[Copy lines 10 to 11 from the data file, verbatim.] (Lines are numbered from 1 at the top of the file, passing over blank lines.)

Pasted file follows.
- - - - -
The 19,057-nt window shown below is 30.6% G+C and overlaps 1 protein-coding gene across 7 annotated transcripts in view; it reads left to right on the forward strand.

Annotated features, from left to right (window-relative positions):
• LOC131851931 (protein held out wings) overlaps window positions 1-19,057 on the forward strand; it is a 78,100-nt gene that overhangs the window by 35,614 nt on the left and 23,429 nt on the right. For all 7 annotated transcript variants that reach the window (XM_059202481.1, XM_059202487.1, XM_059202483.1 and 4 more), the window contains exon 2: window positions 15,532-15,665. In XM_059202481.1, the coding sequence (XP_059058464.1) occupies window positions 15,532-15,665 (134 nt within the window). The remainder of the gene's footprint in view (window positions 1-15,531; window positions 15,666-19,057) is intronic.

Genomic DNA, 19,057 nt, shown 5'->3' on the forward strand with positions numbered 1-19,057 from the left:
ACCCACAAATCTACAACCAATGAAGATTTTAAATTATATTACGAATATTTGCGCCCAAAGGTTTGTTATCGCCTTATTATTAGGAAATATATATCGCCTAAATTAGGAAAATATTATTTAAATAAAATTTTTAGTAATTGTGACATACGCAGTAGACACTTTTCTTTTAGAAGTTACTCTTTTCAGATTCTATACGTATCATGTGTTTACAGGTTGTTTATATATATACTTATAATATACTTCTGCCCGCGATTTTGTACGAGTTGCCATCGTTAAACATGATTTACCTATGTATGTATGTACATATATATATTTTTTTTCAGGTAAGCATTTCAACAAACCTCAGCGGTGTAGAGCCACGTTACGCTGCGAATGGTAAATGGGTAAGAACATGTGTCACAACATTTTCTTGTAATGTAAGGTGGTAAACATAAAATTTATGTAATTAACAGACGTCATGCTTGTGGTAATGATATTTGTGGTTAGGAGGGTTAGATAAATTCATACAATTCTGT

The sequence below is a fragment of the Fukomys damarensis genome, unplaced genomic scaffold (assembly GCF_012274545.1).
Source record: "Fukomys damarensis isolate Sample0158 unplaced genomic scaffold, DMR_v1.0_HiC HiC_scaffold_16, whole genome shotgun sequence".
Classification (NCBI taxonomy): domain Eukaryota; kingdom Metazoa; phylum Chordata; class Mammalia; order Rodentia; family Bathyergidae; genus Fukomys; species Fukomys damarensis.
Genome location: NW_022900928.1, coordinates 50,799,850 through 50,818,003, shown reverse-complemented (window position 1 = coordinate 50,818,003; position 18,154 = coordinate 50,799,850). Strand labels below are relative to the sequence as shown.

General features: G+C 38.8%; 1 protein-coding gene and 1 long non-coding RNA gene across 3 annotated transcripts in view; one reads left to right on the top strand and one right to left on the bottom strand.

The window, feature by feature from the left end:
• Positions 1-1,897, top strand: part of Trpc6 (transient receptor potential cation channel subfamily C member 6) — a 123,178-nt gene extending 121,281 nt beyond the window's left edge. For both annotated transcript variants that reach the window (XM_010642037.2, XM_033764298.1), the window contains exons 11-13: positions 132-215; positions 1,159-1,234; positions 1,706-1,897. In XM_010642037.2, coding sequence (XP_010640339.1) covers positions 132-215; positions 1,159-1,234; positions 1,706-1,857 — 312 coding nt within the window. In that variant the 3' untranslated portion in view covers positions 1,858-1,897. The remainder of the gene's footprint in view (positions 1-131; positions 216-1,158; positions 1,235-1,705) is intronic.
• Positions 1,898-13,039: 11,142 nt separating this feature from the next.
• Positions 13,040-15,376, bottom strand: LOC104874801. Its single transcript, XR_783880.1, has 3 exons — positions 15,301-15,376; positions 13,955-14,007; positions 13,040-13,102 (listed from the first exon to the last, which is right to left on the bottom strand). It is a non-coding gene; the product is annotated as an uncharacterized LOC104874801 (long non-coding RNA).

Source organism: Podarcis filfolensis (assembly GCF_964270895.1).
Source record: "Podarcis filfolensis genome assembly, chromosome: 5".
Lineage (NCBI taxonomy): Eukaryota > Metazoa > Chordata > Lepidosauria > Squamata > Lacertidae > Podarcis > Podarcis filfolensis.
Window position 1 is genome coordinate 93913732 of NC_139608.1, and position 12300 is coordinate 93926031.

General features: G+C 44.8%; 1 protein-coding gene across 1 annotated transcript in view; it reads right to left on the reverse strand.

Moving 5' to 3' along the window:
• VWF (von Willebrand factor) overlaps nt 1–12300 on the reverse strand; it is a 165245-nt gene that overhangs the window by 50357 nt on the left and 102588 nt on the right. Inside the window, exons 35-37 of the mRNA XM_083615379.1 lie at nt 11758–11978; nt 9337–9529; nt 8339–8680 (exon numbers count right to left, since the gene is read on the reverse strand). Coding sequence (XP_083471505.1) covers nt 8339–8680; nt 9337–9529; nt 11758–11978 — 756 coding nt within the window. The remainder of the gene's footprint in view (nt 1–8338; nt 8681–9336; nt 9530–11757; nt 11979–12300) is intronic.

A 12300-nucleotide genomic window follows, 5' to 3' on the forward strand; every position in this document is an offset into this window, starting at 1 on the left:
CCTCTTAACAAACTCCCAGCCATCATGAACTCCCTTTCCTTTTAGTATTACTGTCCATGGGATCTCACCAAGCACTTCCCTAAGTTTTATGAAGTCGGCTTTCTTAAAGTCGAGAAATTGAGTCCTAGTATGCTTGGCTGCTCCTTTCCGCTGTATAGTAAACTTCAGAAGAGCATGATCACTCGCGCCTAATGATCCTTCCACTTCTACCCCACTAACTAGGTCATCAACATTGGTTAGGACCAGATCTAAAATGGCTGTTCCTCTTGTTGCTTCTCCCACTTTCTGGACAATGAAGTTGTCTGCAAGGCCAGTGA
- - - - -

General features: G+C 38.8%; 1 protein-coding gene and 1 long non-coding RNA gene across 3 annotated transcripts in view; one reads left to right on the top strand and one right to left on the bottom strand.

The window, feature by feature from the left end: